Super User is a question and answer site for computer enthusiasts and power users. It's 100% free, no registration required.

Sign up
Here's how it works:
  1. Anybody can ask a question
  2. Anybody can answer
  3. The best answers are voted up and rise to the top

I am confused about the following concepts and their relations: controllers, interfaces, adapters, chipsets, buses and north/south bridges. Can anyone point out how they are working together, what are their differences and relations?

Thanks and regards!

I attempt to picture the concepts as different places in a diagram of computer organization, but really can't.

share|improve this question
+1 this is actually a good question. A clear concise explanation of these concepts would be valuable. – Nifle Jun 5 '10 at 13:36
up vote 3 down vote accepted

A controller is just as it sounds. A circuit(s) that control a process. USB Controllers are responsible for controlling USB ports, for example.

Interfaces are places where components area connected. A SATA connection could be called an interface. NIC stands for Network Interface Card.

I don't know what you mean my "adapt cards" maybe you mean daughter boards or Adaptec cards? Adaptec is a manufacturer of computer components and a daughter board or riser board are used in servers and some odd form factor desktops to make interfaces available in non-natural locations given the layout of the motherboard.

A bus connects controllers to each other and to the CPU and to interfaces. Data travels on the busses from one place to another. This is how data gets from the hard drives to the RAM to the CPU to the video card, etc.

A chipset is a combination of controllers on the same piece of silicon. There are, traditionally, northbridge chipsets which handle high-speed connections like RAM, CPU and video and a southbridge chipset which handles slower operations like disk I/O, USB, PCI, etc. This is changing in modern designs however and some designs have a direct bus between the CPU and RAM and other major controllers are all being made on a single piece of silicon.

So for an example of how it all works together: When you plug a device like a USB drive into a USB interface, the USB controller that is probably located on the southbridge chipset interacts with the device over the bus. Any data that is needed is sent to the CPU for processing and if anything needs to be displayed on the screen as a result, the CPU will send data to the northbridge chipset which will be delivered to the video card for display to the monitor, which is probably connected to the computer by a VGA, DVI, HDMI, or Displayport interface.

share|improve this answer

If you read and follow links for the subcomponents I think that covers all your points except Not sure what you mean by adapt cards... adaptors? wireless adaptors? Sorry...

share|improve this answer
And post any specific Qs you have... – Andy Jun 5 '10 at 13:35
Hi Andy. Just FYI, it is frowned upon to post links and say "go read". I realize there was no rudeness involved, but the point of SU, SO, and SF is to collect a massive database of knowledge on the questions asked. There is no guarantee that those Wikipedia pages will say the same thing in 5-10 years or that they will even still exist. The proper way to answer a question like this would be to quote the relevant pieces from Wikipedia using the blockquote formatting and then at the bottom provide links to your sources for further reading. – MDMarra Jun 5 '10 at 13:50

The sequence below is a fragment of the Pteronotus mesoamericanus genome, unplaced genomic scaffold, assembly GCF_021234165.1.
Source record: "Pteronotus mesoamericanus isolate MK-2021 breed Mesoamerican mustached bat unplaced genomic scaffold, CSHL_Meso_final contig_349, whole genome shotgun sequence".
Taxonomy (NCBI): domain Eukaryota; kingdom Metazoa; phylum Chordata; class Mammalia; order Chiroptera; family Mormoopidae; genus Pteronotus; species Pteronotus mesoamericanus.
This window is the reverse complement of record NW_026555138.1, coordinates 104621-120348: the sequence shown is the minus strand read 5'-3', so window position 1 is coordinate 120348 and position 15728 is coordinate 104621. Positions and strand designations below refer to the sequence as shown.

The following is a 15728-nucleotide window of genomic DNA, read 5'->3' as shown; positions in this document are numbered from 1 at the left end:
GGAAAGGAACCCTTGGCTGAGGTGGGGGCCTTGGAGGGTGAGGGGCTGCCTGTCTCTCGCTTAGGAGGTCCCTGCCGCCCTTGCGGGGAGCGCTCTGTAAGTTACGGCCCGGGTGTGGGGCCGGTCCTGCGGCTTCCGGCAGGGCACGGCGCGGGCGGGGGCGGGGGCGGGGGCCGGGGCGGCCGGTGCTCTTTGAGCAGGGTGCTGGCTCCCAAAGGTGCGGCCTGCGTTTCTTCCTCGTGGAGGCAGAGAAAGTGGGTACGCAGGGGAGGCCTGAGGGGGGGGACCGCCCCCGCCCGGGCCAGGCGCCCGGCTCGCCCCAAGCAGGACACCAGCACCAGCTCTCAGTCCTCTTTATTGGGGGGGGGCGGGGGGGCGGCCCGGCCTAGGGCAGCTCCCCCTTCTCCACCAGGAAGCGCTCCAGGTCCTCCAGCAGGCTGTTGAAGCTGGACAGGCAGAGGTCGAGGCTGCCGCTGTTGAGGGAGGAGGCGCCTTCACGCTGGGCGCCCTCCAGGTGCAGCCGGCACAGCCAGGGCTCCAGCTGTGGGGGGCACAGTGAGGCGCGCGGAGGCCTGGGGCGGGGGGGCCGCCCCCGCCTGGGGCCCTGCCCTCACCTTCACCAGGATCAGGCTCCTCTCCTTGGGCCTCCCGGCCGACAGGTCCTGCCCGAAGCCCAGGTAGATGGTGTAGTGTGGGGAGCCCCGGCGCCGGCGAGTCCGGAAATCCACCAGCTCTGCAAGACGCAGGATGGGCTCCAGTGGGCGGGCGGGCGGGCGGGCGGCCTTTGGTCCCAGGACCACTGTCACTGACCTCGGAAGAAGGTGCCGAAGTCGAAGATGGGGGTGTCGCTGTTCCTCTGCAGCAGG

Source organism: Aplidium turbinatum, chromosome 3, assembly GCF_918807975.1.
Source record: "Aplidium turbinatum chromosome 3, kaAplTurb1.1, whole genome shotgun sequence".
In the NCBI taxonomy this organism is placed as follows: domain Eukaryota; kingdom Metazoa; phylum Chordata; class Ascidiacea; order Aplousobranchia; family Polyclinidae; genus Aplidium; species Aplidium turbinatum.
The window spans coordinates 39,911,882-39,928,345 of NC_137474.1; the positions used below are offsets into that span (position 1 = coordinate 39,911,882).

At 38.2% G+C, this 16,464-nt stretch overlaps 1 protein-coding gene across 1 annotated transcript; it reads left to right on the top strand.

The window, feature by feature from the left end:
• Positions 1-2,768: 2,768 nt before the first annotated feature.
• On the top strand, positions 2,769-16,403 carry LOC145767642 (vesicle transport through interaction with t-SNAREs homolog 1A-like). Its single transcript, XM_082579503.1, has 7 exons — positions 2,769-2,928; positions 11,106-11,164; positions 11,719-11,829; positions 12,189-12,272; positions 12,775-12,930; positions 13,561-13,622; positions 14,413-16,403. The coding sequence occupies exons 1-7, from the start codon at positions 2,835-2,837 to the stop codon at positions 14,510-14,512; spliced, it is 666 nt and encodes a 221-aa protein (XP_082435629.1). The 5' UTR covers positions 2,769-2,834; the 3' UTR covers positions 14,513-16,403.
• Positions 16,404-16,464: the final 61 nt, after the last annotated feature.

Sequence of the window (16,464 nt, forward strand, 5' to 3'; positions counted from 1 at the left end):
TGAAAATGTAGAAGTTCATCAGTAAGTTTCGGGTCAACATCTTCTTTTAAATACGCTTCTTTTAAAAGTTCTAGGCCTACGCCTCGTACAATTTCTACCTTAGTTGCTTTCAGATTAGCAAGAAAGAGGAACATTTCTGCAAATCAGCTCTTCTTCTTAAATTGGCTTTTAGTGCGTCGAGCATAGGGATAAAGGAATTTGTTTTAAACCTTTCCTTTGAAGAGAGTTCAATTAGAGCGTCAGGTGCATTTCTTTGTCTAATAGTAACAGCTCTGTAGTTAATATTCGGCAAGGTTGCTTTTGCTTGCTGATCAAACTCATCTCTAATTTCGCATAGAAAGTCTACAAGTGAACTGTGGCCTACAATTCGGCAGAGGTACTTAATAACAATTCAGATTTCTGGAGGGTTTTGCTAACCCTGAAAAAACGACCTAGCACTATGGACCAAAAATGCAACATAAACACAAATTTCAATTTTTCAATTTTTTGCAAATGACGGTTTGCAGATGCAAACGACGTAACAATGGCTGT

Sorry, thanks :) – Andy Jun 5 '10 at 14:14

I mostly concur with MarkM's answer though i do want to explain a little bit more:


Controllers are usually integrated circuits that provide a specific function on the motherboard. for example, SATA (Serial ATA) controller provides connectivity to hard disk from the motherboard; USB controller provides connectivity to USB devices from the motherboard.


Interfaces are standards by which devices connect together. e.g. the harddisk connects to the harddisk controller via the SATA interface; and the SATA (harddrive) controller connects to the motherboard via "PCI-E" interfaces


Adapters has several meanings in a hardware context:

  1. Power adapters (another name for AC-DC transformers).
  2. Plug-change adaptors (e.g. change from DVI to VGA plug)
  3. Another name for plug-in cards e.g. ISA, PCI and PCI-E adapter cards, "VGA adapters", etc.


A combination of north and south bridges.


An interface for transfer of data inside computer. Examples are ISA, MCA, PCI, VL-BUS, AGP, PCI-X and PCI-E buses.

North/south bridges

Traditionally the northbridge is concerned with connecting the high speed devices e.g. RAM and graphics card. The southbridge handles the rest (e.g. hard disk, USB, printers, etc.) This distinction is changing, though, as sometimes the PCI-E controller and memory controller is moved to the CPU (note: i7-8xx series CPU).

share|improve this answer
A chipset is just a set of integrated circuits on the same silicon. North and southbridges are just specific examples. – MDMarra Jun 6 '10 at 18:54
You are very correct. Though chipset in our daily lives usually refers to those on the computer motherboard. – bubu Jun 6 '10 at 18:59

Your Answer


By posting your answer, you agree to the privacy policy and terms of service.

Not the answer you're looking for? Browse other questions tagged or ask your own question.